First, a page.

True Devotion to Mary

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Pray the Angelus

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By Br. Stephen, MIC

I had a friend in college who prepared for his freshman year by practicing staying up late—sometimes till after midnight. Since college involves a great deal of work and not a few late nights, he reasoned, why not learn beforehand how such a demanding schedule will affect your body and mind?

Another student in the same class, who stayed in my room, prepared for freshman year by doing almost the opposite. He was rarely seen outside the dorm after 10 P.M. Instead, he woke up every day at 6 A.M. and fell into a morning routine: prayer, exercise, and a quick shower, just to get ready for the day. 

The reason he began at 6 A.M., he would say, was the Angelus prayer. Somehow, the fact that this traditional Catholic prayer was usually said at 6 A.M., 12 noon, and 6 P.M. was enough to motivate him, as soon as his alarm went off, to bolt upright and quietly start the familiar words, "The angel of the Lord declared unto Mary..." By the time he reached "And the Word was made flesh...", he knew he had to be awake enough to genuflect and not fall over. If he had trouble with that (which was rare), he would go back to bed and sleep for another hour or so. His daily devotion, however, motivated me as well, and to this day, I pray the Angelus as soon as I wake up in the morning (even if it's not exactly 6 A.M.).

Having prayed the Angelus at least since my college days, I've had almost 10 years to reflect on the simple words, "The angel of the Lord declared unto Mary, and she conceived by the Holy Spirit." The whole mystery of Jesus' Incarnation is contained in this sentence. All three persons of the Blessed Trinity are acting in it: The Father sends the angel, the angel declares The Word, and The Word will be conceived in Mary by the Holy Spirit. The grace is offered on God's initiative: it is only for the Virgin to respond.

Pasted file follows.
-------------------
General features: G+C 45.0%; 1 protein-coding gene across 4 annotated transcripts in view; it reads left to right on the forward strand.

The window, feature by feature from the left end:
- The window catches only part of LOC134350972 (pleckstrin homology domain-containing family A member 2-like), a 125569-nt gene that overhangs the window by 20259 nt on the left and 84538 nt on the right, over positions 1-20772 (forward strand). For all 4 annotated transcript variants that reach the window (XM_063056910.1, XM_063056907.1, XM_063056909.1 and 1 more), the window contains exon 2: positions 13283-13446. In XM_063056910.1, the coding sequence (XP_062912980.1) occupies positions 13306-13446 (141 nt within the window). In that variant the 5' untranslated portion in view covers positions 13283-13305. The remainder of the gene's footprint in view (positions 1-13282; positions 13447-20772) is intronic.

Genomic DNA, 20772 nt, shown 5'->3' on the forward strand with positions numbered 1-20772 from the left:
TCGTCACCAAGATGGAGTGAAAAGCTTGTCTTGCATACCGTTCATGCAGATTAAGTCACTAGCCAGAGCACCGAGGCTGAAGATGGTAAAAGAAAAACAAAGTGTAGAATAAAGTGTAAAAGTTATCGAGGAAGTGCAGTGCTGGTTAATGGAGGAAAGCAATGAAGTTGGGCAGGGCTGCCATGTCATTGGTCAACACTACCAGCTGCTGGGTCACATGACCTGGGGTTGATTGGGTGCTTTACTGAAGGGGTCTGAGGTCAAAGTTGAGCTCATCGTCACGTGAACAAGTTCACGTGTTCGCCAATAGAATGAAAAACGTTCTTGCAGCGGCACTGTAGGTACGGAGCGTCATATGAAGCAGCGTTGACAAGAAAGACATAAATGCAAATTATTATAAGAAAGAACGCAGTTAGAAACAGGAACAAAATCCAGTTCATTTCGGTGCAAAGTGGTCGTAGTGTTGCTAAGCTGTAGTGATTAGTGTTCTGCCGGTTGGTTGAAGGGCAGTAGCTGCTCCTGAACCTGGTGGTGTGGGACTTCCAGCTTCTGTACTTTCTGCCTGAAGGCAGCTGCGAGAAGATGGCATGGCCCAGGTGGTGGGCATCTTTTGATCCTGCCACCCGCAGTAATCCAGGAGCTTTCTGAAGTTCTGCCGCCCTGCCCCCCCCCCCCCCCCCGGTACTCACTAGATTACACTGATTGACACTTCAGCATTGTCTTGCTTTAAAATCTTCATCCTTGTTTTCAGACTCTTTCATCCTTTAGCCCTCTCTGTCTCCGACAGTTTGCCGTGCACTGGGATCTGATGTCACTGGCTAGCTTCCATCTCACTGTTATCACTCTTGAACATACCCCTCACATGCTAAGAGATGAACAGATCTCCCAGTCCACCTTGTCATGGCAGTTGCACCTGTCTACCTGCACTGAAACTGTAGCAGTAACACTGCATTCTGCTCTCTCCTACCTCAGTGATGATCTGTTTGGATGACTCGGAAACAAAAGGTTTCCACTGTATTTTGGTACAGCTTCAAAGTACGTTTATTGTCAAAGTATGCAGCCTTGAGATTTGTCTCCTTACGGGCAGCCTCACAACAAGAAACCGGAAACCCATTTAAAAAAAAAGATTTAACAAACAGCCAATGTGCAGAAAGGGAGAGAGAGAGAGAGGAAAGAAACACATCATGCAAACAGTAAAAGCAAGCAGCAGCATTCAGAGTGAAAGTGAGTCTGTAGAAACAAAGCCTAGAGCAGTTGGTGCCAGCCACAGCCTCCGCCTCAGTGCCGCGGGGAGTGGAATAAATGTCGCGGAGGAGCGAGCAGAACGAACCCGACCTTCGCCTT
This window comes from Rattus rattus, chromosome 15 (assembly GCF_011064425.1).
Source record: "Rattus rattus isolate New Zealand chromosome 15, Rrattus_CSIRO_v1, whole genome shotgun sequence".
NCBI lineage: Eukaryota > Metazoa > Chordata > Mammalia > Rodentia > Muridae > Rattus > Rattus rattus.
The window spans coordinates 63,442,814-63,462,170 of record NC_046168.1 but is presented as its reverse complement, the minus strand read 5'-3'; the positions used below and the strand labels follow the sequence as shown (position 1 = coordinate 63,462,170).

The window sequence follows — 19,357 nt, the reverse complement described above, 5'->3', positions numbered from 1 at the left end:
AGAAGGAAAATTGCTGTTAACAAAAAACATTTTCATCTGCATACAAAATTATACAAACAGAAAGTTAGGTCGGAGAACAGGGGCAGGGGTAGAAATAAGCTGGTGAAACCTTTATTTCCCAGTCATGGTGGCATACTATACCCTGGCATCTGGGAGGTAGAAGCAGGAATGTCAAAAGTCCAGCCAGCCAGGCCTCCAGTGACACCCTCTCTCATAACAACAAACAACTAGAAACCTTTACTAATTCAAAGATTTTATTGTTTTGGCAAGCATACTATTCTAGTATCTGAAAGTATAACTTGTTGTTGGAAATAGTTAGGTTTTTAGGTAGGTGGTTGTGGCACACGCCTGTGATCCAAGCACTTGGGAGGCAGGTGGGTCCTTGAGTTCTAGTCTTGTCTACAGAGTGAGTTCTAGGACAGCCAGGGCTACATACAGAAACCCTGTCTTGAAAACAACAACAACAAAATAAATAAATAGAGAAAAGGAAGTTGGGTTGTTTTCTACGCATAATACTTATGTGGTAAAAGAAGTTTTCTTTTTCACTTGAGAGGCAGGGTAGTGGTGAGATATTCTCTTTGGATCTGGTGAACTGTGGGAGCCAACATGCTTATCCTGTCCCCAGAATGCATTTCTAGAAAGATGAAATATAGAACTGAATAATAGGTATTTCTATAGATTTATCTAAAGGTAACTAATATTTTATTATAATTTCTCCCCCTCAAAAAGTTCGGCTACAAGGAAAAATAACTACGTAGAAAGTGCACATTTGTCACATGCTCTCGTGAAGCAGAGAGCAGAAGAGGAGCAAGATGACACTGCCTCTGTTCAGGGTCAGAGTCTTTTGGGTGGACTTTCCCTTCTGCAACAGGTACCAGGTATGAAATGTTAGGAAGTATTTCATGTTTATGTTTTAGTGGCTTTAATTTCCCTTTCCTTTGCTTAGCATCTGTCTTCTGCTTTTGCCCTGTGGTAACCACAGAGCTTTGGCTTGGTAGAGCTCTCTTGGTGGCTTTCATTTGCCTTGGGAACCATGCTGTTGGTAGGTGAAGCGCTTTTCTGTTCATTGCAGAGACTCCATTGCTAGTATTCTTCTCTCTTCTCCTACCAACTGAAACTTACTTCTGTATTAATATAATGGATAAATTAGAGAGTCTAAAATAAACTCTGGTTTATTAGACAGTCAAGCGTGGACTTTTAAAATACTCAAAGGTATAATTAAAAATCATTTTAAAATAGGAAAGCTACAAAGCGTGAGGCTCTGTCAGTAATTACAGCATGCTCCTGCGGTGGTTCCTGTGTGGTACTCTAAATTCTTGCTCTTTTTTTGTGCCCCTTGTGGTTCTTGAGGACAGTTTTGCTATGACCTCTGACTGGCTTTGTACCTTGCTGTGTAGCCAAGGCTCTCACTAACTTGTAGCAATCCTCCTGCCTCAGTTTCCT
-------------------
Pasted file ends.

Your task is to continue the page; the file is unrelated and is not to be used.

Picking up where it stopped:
"Behold the handmaid of the Lord; be it done unto me according to your word." These are some of the most beautiful words in all of Scripture. They are the words of Mary, responding to the angel's declaration. Mary gives, in fact, the perfect response, the response we all should imitate when we respond to God's grace: "Behold, I am the servant of the Lord: I belong wholly to Him. Let Him use me to accomplish the purpose for which He made me." 

In her Diary, St. Faustina records a "Conversation of the Merciful God with a Suffering Soul." In this conversation, she heard Jesus calling this prayer, "Let your will be done to me," a swift path to sanctity. He said, "These words, spoken from the depths of one's heart, can raise a soul to the summit of sanctity in a short time. In such a soul I delight. Such a soul gives Me glory" (Diary, 1487). We can be sure that the Virgin Mary knew this path to sanctity better than anyone else: By her constant surrender to the will of God, she was perfectly prepared for the supreme human role He planned for her: to become His Mother.